Updated: Apr 26, 2021
Spring is everywhere, and finally this week we had a few days of warmth in
the sun, that golden promise of summer that makes you think about bare
arms and sandals and painted toes. Somnolent sheep graze quietly, and
lambs play or bask in cosy pockets against rocks or tufts of soft grass; they
are used to us walking through them now and take little notice as we do.
I’ve seen my first bees, and again thought that I need to get a guide – are
they bumble bees or solitary bees, these tiny zeppelins?
The girls and I are on school holidays and while they have finally mastered
their balance bikes and are now tearing up tracks all over the farm, I have
been digging up our garden. I don’t usually start in the garden so early but
every year we under-estimate - by at least 100% - how much input the
garden will need, and I had to do something with the space left by the
greenhouse (it blew away in a gale about this time last year) So out came
Our plans for the garden are pretty big: by necessity we are replacing the
whole perimeter fence; we would like to pave the area at the front door as
well as a create an area for seating, and we are adding another vegetable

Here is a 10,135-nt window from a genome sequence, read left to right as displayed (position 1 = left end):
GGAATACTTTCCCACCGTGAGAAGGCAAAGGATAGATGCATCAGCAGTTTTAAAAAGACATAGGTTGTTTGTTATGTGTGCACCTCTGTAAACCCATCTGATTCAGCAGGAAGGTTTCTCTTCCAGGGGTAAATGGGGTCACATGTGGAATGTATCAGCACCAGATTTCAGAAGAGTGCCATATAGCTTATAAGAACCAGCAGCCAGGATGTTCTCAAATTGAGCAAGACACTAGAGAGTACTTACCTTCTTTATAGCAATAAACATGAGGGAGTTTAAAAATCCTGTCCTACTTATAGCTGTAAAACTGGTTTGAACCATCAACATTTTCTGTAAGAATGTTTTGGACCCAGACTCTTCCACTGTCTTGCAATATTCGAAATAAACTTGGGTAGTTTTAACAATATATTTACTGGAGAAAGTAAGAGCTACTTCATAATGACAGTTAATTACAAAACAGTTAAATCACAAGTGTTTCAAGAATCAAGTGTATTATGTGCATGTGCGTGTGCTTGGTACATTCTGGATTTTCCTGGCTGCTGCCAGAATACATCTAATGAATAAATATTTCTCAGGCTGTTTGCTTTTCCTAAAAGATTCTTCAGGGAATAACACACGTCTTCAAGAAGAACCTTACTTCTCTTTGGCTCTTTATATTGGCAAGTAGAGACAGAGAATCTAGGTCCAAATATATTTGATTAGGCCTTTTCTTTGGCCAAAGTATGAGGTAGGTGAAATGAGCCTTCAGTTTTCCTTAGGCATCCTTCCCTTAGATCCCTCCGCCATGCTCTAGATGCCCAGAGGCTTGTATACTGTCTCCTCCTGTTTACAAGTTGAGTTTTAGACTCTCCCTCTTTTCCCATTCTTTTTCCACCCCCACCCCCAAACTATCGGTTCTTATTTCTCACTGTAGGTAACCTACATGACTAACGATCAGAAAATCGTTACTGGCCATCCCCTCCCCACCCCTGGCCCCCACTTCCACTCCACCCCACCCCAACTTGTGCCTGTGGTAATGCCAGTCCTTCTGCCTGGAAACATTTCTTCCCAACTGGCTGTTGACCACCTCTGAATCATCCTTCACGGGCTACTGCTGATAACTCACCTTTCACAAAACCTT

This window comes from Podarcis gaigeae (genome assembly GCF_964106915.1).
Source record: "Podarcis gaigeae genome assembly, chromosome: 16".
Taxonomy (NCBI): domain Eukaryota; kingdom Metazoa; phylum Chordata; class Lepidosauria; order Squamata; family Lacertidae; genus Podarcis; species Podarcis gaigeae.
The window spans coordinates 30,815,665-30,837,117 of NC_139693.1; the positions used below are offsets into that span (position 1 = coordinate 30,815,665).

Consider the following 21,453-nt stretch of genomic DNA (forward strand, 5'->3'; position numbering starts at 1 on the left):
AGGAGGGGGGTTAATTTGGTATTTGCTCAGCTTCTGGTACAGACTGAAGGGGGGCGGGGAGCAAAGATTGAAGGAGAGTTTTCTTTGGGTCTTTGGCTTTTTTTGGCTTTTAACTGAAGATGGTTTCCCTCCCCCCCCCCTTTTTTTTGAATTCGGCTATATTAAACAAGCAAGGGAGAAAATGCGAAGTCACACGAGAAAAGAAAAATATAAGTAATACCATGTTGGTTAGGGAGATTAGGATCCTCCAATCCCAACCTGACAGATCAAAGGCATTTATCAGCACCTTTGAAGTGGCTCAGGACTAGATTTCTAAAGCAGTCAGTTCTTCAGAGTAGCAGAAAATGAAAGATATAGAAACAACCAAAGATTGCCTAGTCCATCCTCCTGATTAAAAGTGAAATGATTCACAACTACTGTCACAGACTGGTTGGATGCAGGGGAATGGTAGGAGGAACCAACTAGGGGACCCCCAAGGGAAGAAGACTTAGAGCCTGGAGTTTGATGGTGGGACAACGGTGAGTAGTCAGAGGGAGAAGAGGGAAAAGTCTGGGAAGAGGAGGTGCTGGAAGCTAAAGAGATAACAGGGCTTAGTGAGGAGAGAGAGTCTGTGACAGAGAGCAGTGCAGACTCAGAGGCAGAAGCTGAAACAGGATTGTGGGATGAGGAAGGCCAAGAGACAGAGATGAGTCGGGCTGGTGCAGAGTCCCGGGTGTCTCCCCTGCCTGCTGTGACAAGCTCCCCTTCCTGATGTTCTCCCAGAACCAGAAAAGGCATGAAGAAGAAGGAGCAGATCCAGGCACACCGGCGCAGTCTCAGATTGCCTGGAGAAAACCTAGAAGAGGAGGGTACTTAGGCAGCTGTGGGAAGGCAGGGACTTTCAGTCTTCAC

bed. Of course, my digging had nothing to do with these projects!
I’m digging a bed for herbs, mainly, with an area for seedlings and lettuce.
I’m hoping that being right at the back door it will get lots of attention and I
imagine that it will smell amazing.
So that’s what I think about as I dig and breathe in the earth as it warms a
little in the sun: the smell of things. I think about blending the scent for a
new soap, not rich and loamy like soil but something herby and green with
a bit of lazy summer sun, the smell of afternoons in the garden to come.
I will use essential oils to make this scent. Essential oils have long been
valued as having a positive impact on our health and emotions, being
calming, healing or energising. Using them suits my philosophy of keeping
to natural ingredients in my products, and I like that they bring added
Essential oils are extracted from plants, usually through distillation, and you
can get different ones from different parts of the same plant, for example,
orange, neroli, and petitgrain essential oils all come from orange trees – the
fruits, flowers and leaves respectively. Fragrance oils are synthetic,
created in a laboratory, and while they will certainly smell nice, they don’t
add any goodness and may cause skin irritation.
However, while essential oils may be more ‘natural’ then fragrance oils,
they are still powerful organic chemical compounds, and can be toxic if
used incorrectly – like fragrance oils, they shouldn’t be used lightly.
Both fragrance and essential oils come with their own cautions, and
benefits. It is up to us as consumers and makers to decide what is most
appropriate for what task, and to educate ourselves about the risks and
advantages of what we put on our bodies and in our products.
What do you think summer smells like?